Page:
By 2002, there were more than a million Sikhs in North America.
A number of Sikhs reached Australia and New Zealand in the nineteenth century. Their number has increased manifold, particularly since the 1970s.
In the first year of the new millennium, there were about 15,000 Sikhs in Australia and about 4,000 in New Zealand.
If the early Sikhs were security guards and watchmen in East Asia and East Africa; lumberjacks and farm hands in North America; and cameleers, hawkers and cane cutters in Australia; the contemporary Sikhs are breaking all barriers to reach the top in all professions.
Canada's Herb Dhaliwal is the first South Asian to become a federal minister anywhere in the western world. Ujjal Dosanjh created history in February 2000 by becoming the first-ever coloured premier in Canada, and the western world. Gurbux Malhi is the first turban-wearing member of any parliament in the West.
Didar Singh Bains of Northern California is one of the world's largest producers of peaches. Darshan Singh Dhaliwal is one of the biggest gas station owners in America.
Yogi Harbhajan has spread the Sikh message in the western hemisphere.
Mota Singh is Britain's first Asian and Sikh judge. When he first won in 1992, Piara Singh Khabra was the first Sikh member of parliament in Britain. Today, Marsha Singh and Parmjit Dhanda are other two Sikh MPs in the British House of Commons. Tarsem King is the first Sikh Lord.
Sant Chatwal of New York owns the largest number of hotel rooms in Manhattan, and the famous Bombay Palace chain of restaurants. Inder Singh of Los Angeles heads the largest body of Non-Resident Indians -----the Global Organization of the People of Indian Origin (GOPIO). Dr. Amarjit Singh Marwaha, who was one of the first Indian doctors to land in the US in the 1950s, in one of the most famous Sikhs of Los Angeles.
Sanjeev Sidhu is considered one of the richest Indians in the US. Dr. Manjit Singh Bains of New York is one of the best lung cancer specialists in the US. Dr. Narinder Kapany is called the 'czar' of fibre optics in California.
Sitarist Harvinder Singh of Stockholm is a world famous exponent of Indian and western classical music. Tiger Jeet Singh's son, Tiger Ali Singh, was the first Asian face on the World Wretling Federation (WWF). Kartar Singh Thakral of Singapore is one of the richest Sikhs in the world.
Choor Singh Sidhu was the first Sikh judge in Singapore. Inderjit Singh and Devinder Singh are two Sikh members of parliament in Singapore. Sarwan Singh Gill was the first Sikh chief justice of Malaysia. Karpal Singh is the topmost lawyer and the deputy leader of the Opposition in Malaysia. Mahima Singh was the first MP to be elected in the first-ever elections in independent Malaysia.
Pritam Singh is the 'Keeper'of the Sikh community in Indonesia. Dr Inderjit Singh Virdi is rated as one of the top five cardiologists in Australia. Gian Singh Bains is one of the richest cane farmers Down Under.
What do these women ------ Neena Gill, first Indian-born member of the European Parliament; Ajit Tiwana, first South Asian woman to join the Royal Canadian Mounted Police; Sukhi Turner, mayor of Dunedin City in New Zealand; Kavelle Bajaj, among the top fifteen women entrepreneurs in the US; Kanwaljit Soin, first nominated member of the Singapore Parliament and first woman surgeon of Singapore; Gurinder Chadha, known film maker in England; and Amrita Cheema, a known face on German television -----have in common? It is their Sikh roots.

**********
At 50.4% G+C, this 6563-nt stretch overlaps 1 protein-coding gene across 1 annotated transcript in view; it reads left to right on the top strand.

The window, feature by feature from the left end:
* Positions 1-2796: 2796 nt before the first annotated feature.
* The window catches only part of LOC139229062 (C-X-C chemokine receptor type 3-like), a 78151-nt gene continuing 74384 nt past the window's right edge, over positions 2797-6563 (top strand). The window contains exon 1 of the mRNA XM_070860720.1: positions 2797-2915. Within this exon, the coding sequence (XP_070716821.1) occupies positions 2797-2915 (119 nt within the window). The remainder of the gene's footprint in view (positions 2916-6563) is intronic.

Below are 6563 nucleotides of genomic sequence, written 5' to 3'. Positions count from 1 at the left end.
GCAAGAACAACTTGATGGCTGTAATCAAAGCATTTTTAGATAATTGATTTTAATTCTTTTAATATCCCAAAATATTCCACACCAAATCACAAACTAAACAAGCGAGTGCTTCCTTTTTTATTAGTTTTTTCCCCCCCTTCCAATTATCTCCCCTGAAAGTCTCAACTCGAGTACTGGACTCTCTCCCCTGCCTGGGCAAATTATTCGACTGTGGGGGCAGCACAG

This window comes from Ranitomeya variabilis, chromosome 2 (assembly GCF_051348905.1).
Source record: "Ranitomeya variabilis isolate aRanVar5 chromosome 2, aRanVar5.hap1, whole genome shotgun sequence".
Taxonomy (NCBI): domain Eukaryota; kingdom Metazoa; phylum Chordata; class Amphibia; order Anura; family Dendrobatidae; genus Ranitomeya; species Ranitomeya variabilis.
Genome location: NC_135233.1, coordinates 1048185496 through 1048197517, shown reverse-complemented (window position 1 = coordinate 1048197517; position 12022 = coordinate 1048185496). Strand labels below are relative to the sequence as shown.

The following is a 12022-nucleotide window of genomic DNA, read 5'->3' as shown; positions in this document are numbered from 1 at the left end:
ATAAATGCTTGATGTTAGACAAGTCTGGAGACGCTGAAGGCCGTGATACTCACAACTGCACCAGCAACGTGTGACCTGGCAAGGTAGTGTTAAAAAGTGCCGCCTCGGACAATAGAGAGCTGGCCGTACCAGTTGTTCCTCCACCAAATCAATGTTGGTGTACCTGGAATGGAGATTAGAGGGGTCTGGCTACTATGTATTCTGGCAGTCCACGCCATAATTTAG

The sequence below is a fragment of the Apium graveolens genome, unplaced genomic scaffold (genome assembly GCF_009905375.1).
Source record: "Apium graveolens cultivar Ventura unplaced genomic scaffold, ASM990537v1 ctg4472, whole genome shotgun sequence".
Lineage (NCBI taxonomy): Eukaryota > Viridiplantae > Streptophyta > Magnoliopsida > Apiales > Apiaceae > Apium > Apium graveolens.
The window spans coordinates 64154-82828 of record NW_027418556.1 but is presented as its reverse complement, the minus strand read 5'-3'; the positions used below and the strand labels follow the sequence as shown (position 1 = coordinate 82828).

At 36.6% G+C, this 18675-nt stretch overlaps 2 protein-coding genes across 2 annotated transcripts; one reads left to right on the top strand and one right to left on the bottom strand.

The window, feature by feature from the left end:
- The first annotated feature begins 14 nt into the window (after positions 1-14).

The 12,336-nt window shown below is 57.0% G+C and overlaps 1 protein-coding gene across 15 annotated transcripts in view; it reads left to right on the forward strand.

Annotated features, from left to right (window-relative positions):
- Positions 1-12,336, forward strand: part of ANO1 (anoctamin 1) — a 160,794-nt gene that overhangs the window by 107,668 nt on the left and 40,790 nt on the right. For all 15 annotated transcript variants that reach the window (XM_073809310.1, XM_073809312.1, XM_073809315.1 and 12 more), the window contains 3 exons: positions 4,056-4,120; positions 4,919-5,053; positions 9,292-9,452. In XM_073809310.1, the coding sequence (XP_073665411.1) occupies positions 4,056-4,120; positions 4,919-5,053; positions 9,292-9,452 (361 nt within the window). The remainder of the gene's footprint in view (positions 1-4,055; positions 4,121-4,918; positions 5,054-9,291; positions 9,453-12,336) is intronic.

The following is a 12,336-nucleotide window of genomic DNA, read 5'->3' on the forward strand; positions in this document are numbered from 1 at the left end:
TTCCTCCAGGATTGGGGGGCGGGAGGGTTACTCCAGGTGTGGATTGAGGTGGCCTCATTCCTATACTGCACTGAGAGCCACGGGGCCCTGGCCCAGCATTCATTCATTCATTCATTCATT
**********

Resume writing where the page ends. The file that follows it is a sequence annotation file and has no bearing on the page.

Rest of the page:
And the diaspora is full of rags-to-riches stories. Kanwal Rekhi, who is known as the sage of Silicon Valley, was thrown out of three jobs before he found his calling. Sonny Chabra, who owns a multimillion-dollar software company in New York, once sold jeans on the pavements in Manhattan.
Jessie Singh, who is worth millions in Silicon Valley today, was once a pizza delivery boy. Gary Singh, who is a top-notch broker in Toronto, used to work as a security guard to pay his university fees.
Tony Deep Wouhra, who owns the multi-million pound East End Foods in Britain, once sold eggs on the streets of London.
Ajit Singh, who became the first Sikh civil servant in Malaysia and the first secretary general of the Association of South East Asian Nations (ASEAN), rose from a log cabin. Herb Doman, who is Canada's richest Sikh, toiled for ten cents an hour as a fourteen-year-old kid.
Indeed, the Sikh diaspora has made strides of continental proportions. There are many Punjabs away from Punjab: Southhall in London, Yuba City in California, Woolgoolga in Australia, and Surrey in British Columbia. Punjabis have become truly global.
This is not an exhaustive list by any means, but an attempt has been made to capture the diaspora's changing profile in the contemporary world. The focus is entirely on those countries where Sikhs are growing in numbers.
About the Author 'Gurmukh Singh' of the Book 'The Rise of Sikhs Abroad'
A Bachelor of Mass Communication from Panjab University, Chandigarh, Gurmukh Singh joined The Times of India, Jaipur, as a trainee in 1985. During his 17 year career, he has travelled all over India and written on politics, sports, music and social issues. As part of this project, he travelled all over the world to get first-hand information on the state of the community.